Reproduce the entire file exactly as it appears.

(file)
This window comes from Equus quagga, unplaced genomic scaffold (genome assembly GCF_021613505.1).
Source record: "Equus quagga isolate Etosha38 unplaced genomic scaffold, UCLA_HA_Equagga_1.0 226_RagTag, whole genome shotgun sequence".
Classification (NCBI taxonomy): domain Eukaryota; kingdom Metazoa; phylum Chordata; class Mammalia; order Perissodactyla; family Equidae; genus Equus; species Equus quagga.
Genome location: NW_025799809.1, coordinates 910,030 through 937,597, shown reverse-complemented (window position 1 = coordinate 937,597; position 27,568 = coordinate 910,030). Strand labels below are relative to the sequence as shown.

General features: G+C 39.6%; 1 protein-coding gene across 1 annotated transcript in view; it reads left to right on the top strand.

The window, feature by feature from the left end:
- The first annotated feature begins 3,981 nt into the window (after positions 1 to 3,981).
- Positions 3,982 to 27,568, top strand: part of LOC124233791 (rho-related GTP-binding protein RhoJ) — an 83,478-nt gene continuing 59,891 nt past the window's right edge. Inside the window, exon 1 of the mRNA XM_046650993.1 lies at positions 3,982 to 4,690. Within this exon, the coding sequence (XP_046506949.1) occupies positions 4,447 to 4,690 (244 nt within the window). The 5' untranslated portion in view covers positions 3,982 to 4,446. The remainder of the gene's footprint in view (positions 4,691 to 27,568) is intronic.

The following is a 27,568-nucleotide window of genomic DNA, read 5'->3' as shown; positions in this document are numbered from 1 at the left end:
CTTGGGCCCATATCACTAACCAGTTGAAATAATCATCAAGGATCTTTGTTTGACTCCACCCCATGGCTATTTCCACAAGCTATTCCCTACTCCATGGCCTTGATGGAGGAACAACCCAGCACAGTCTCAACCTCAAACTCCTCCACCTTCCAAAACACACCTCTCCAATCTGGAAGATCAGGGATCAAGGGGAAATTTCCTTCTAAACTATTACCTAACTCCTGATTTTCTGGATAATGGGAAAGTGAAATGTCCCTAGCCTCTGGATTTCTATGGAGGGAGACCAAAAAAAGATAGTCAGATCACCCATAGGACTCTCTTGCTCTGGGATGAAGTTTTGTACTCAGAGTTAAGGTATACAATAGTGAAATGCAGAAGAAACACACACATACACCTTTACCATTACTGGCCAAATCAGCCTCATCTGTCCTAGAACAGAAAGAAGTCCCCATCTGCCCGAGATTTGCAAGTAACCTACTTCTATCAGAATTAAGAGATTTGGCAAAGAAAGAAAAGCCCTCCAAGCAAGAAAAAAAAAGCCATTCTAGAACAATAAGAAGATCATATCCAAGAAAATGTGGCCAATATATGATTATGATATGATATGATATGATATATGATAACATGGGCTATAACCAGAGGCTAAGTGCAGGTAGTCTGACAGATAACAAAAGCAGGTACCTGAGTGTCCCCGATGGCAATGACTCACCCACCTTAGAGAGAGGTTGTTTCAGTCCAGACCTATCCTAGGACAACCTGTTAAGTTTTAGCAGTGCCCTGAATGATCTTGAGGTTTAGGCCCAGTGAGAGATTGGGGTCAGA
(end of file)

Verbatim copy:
This window comes from Equus quagga, unplaced genomic scaffold (genome assembly GCF_021613505.1).
Source record: "Equus quagga isolate Etosha38 unplaced genomic scaffold, UCLA_HA_Equagga_1.0 226_RagTag, whole genome shotgun sequence".
Classification (NCBI taxonomy): domain Eukaryota; kingdom Metazoa; phylum Chordata; class Mammalia; order Perissodactyla; family Equidae; genus Equus; species Equus quagga.
Genome location: NW_025799809.1, coordinates 910,030 through 937,597, shown reverse-complemented (window position 1 = coordinate 937,597; position 27,568 = coordinate 910,030). Strand labels below are relative to the sequence as shown.

General features: G+C 39.6%; 1 protein-coding gene across 1 annotated transcript in view; it reads left to right on the top strand.

The window, feature by feature from the left end:
- The first annotated feature begins 3,981 nt into the window (after positions 1 to 3,981).
- Positions 3,982 to 27,568, top strand: part of LOC124233791 (rho-related GTP-binding protein RhoJ) — an 83,478-nt gene continuing 59,891 nt past the window's right edge. Inside the window, exon 1 of the mRNA XM_046650993.1 lies at positions 3,982 to 4,690. Within this exon, the coding sequence (XP_046506949.1) occupies positions 4,447 to 4,690 (244 nt within the window). The 5' untranslated portion in view covers positions 3,982 to 4,446. The remainder of the gene's footprint in view (positions 4,691 to 27,568) is intronic.

The following is a 27,568-nucleotide window of genomic DNA, read 5'->3' as shown; positions in this document are numbered from 1 at the left end:
CTTGGGCCCATATCACTAACCAGTTGAAATAATCATCAAGGATCTTTGTTTGACTCCACCCCATGGCTATTTCCACAAGCTATTCCCTACTCCATGGCCTTGATGGAGGAACAACCCAGCACAGTCTCAACCTCAAACTCCTCCACCTTCCAAAACACACCTCTCCAATCTGGAAGATCAGGGATCAAGGGGAAATTTCCTTCTAAACTATTACCTAACTCCTGATTTTCTGGATAATGGGAAAGTGAAATGTCCCTAGCCTCTGGATTTCTATGGAGGGAGACCAAAAAAAGATAGTCAGATCACCCATAGGACTCTCTTGCTCTGGGATGAAGTTTTGTACTCAGAGTTAAGGTATACAATAGTGAAATGCAGAAGAAACACACACATACACCTTTACCATTACTGGCCAAATCAGCCTCATCTGTCCTAGAACAGAAAGAAGTCCCCATCTGCCCGAGATTTGCAAGTAACCTACTTCTATCAGAATTAAGAGATTTGGCAAAGAAAGAAAAGCCCTCCAAGCAAGAAAAAAAAAGCCATTCTAGAACAATAAGAAGATCATATCCAAGAAAATGTGGCCAATATATGATTATGATATGATATGATATGATATATGATAACATGGGCTATAACCAGAGGCTAAGTGCAGGTAGTCTGACAGATAACAAAAGCAGGTACCTGAGTGTCCCCGATGGCAATGACTCACCCACCTTAGAGAGAGGTTGTTTCAGTCCAGACCTATCCTAGGACAACCTGTTAAGTTTTAGCAGTGCCCTGAATGATCTTGAGGTTTAGGCCCAGTGAGAGATTGGGGTCAGA